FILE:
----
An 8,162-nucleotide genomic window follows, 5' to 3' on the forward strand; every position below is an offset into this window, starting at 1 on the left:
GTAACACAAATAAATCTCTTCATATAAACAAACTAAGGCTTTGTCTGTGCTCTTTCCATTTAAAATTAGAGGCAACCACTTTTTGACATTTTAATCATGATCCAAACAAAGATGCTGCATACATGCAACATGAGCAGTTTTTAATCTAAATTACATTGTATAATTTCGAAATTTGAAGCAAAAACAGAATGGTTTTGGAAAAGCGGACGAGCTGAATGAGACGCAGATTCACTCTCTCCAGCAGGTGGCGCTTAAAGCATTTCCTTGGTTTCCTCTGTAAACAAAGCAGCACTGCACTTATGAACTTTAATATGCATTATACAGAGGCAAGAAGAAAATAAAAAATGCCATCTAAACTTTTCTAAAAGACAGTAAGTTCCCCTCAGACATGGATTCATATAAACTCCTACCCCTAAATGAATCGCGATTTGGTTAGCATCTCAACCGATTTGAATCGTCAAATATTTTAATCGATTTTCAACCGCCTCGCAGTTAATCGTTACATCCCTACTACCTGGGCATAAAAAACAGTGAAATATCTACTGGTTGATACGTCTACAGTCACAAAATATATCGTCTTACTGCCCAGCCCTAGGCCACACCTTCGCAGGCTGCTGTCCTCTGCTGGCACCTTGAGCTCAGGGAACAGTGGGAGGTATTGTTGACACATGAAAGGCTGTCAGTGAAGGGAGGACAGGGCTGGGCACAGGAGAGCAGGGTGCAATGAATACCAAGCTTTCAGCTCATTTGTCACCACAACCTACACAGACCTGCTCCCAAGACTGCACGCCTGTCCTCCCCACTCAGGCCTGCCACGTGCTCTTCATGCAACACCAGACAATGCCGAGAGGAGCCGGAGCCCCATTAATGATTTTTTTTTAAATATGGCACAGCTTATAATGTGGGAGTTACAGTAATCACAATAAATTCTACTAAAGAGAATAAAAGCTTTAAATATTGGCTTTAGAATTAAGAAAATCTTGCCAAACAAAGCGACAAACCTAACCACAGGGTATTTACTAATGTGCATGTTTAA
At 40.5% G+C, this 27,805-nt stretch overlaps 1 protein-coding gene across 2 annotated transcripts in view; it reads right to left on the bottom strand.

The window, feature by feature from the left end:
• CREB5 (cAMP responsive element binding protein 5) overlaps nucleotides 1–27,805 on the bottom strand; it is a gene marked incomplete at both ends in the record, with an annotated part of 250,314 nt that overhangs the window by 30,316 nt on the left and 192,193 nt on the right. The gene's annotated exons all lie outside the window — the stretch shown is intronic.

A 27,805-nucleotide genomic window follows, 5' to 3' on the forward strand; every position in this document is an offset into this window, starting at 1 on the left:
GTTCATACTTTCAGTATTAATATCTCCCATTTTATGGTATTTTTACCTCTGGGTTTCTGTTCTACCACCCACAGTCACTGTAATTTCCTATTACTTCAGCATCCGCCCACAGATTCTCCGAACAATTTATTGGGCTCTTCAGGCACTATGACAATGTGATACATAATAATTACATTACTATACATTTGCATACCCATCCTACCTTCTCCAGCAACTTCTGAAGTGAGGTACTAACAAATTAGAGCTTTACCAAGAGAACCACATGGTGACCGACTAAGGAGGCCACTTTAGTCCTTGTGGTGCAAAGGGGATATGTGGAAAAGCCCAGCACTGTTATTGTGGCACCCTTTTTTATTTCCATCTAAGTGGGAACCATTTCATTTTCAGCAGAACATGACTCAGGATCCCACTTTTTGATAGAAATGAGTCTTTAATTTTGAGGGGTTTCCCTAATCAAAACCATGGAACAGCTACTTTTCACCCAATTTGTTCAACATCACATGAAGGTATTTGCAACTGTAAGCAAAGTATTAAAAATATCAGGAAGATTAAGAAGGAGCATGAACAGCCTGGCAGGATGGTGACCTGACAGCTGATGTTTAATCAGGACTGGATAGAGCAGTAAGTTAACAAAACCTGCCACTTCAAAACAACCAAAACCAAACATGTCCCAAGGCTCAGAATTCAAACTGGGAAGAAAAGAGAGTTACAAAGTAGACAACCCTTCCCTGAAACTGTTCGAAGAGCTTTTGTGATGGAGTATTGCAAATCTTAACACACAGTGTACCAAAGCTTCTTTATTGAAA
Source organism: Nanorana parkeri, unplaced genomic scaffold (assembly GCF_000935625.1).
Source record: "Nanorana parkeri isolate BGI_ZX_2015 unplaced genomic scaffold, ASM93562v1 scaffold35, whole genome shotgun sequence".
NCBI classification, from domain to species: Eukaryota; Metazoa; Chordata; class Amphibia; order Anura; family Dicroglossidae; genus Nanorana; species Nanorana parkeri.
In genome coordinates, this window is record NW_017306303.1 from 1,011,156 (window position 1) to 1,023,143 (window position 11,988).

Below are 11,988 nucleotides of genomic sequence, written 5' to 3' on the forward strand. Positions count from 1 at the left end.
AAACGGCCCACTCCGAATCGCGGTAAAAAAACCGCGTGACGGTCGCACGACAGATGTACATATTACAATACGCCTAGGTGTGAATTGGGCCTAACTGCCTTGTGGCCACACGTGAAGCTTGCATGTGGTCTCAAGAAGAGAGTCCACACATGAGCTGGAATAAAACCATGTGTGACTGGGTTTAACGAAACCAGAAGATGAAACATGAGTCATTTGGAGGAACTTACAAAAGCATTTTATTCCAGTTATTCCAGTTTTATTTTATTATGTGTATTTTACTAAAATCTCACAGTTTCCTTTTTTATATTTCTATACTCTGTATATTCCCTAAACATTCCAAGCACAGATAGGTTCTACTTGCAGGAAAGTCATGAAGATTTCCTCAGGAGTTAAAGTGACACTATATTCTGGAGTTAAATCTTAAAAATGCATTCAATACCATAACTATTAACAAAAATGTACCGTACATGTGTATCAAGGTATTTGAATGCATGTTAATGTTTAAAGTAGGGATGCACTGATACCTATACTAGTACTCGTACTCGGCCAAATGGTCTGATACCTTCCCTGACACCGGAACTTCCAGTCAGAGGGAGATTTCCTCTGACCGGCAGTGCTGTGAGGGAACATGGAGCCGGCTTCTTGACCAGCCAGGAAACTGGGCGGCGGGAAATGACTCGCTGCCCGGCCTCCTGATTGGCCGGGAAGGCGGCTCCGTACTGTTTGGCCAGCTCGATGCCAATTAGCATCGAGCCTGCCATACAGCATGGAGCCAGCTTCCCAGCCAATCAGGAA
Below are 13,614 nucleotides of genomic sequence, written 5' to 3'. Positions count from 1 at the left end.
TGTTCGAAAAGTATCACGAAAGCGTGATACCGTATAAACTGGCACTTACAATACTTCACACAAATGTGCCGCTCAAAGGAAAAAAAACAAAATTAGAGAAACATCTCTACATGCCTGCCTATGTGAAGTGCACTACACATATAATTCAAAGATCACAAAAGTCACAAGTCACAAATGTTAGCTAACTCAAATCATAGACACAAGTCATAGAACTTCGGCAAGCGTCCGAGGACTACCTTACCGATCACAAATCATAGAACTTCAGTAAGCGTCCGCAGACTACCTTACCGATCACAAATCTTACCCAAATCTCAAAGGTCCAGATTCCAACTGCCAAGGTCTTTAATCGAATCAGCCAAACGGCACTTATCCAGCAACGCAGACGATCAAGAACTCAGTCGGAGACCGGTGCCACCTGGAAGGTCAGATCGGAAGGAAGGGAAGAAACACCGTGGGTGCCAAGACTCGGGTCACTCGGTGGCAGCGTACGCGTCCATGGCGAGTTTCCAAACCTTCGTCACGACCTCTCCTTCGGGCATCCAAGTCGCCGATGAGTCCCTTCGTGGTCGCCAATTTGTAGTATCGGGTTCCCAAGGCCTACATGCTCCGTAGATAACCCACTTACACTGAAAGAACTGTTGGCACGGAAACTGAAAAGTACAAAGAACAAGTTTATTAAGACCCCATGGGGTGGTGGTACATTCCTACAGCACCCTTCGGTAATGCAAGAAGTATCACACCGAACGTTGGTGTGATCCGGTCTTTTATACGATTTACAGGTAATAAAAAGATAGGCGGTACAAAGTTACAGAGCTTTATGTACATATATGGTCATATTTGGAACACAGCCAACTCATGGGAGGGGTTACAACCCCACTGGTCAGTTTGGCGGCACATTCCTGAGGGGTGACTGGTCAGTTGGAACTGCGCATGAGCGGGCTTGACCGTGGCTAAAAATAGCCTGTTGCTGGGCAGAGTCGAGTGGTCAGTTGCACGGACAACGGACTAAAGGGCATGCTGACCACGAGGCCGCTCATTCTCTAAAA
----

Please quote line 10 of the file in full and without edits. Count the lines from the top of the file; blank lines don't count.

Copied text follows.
NCBI classification, from domain to species: Eukaryota; Metazoa; Chordata; class Amphibia; order Anura; family Dicroglossidae; genus Nanorana; species Nanorana parkeri.